Criminal Law Guide: Arrest Tips


Posted over 5 years ago. Applies to Massachusetts, 8 helpful votes



Be polite and courteous with police

Don't give any reason to escalate the situation. Don't complain about the stop or arrest or argue with the police. Stay calm; control your emotions. Stay in view of the officers, keep your hands in plain sight, and don't make any quick or jerky movements.


Do NOT resist arrest or touch the officer

Even if you are innocent, do NOT resist arrest. It will only add more charges and make your legal situation more difficult for your lawyer. Do NOT touch or threaten the officer, as the police will add "assault & battery on an officer" charges, which alone carry significant punishments. Do NOT "run" under any circumstances. If you run, innocent or not, the jury can be told you fled the scene.


Do NOT give a voluntary statement

You are NOT required to talk to the police when questioned about a crime. Exercise your rights because you cannot be prosecuted for refusing to give a statement, but you can be prosecuted for giving a false or misleading statement. If you do give a statement, it can be used against you. The Miranda warnings do NOT apply to voluntary statements. If you are not under arrest or otherwise "in custody," then those statements can be used against you even without reading the Miranda warnings ("your rights") to you. Anything you say likely will be tape recorded or videotaped with or without your knowledge. To avoid problems and legal fees later, don't give any voluntary statements. (Likewise, do NOT discuss facts of an alleged crime with anyone else including family members and friends. There is no privilege to protect your statements to these persons, so exercise your right to silence).


Do NOT allow searches or seizures

The Fourth Amendment protects you from unreasonable searches and seizures. Unless an officer presents proper credentials and a search warrant, do NOT allow any search of your body, home, garage, business, computer, car, boat or other dwelling or conveyance or property. ONLY when the police have a valid search warrant signed by a judge is it appropriate to give permission to search. If there is a warrant, ask to read the papers before granting permission so that you know the scope of the warrant. Then ask the officers if you may watch as they search and ask to call your lawyer before the search. You never know whether your spouse, children or perhaps a friend or acquaintance (or even a stranger) may have placed or left contraband or other evidence of crime in or on your property. Although less likely, a "bad" officer could also "plant" evidence; therefore, NEVER allow a search UNLESS the office has a warrant.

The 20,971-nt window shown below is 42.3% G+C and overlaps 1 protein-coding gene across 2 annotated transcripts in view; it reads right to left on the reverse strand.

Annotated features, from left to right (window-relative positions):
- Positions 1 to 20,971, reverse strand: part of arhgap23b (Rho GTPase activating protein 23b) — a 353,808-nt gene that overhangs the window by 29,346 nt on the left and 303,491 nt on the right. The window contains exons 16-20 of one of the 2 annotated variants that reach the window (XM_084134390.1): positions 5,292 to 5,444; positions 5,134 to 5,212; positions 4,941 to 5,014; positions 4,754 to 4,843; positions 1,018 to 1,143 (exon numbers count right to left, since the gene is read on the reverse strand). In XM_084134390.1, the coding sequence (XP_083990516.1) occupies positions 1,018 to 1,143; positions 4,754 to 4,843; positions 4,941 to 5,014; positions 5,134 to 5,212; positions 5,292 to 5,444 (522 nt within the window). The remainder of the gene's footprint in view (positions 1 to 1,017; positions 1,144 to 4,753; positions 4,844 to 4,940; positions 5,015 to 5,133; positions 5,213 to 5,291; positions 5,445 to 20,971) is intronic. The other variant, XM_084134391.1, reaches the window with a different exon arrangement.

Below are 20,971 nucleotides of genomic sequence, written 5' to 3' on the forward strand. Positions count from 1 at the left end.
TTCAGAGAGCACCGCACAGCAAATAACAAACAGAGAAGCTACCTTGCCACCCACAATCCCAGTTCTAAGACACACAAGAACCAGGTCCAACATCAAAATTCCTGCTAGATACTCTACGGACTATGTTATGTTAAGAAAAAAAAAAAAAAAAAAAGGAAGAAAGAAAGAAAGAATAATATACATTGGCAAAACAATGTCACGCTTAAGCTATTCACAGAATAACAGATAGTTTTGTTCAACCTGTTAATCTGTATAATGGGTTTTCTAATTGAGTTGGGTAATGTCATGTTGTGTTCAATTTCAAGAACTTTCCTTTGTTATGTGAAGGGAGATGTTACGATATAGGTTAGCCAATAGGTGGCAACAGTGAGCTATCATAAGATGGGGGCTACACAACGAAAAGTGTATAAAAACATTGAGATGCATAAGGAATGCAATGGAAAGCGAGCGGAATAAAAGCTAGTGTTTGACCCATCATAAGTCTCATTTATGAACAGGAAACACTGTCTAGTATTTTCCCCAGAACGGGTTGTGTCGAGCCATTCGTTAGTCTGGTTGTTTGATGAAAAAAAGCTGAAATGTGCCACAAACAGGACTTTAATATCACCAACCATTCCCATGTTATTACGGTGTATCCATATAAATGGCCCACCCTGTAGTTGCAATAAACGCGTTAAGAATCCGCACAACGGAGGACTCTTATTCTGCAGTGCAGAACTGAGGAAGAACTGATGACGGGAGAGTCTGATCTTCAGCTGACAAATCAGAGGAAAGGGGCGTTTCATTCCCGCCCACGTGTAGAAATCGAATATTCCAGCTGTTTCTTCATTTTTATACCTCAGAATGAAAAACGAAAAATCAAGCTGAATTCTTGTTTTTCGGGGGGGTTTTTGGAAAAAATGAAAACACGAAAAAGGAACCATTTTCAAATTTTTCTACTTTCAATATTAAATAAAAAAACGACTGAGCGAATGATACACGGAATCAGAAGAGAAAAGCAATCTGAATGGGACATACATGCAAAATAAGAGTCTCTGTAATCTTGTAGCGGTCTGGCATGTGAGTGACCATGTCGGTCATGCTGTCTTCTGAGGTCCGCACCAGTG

Do NOT interfere with or obstruct the police

Do NOT interfere with the officer's investigation or interrupt the officer while he/she is interviewing others or searching. Generally speak only when asked (see above--do not give a voluntary statement) and do not assist in showing items or documents or explaining what happened. Do NOT attempt to obstruct the officers in their duties or to destroy evidence or contraband. Keep to yourself and mind your business. Interfering or obstruction an officer in his official duty is a separate crime.


Do NOT give any samples: Body Fluids, Blood, Fingerprints, Handwriting Samples, Clothing or Shoes, etc.

The Fourth Amendment protects against unreasonable searches and seizures, and the Fifth Amendment protects against self-incrimination. While these samples may possibly be compelled by the court, do NOT give samples (1) without obtaining a lawyer to represent your interest or (2) without a court order. Even with counsel, there are situations when samples simply should NOT be given. Samples given with your permission are admissible in court. Also be careful because forensic sciences are not without fault. There are numerous cases in Massachusetts and throughout the U.S. where innocent people have been wrongfully convicted and even sentenced to life imprisonment or death on flimsy hair or other samples.


Do NOT take a polygraph or lie-detector test

A polygraph is NOT admissible in court. Even if you pass a polygraph, police will not necessarily clear you. Because there are ways to "beat" the test, the police will not rule you out if you are a suspect.

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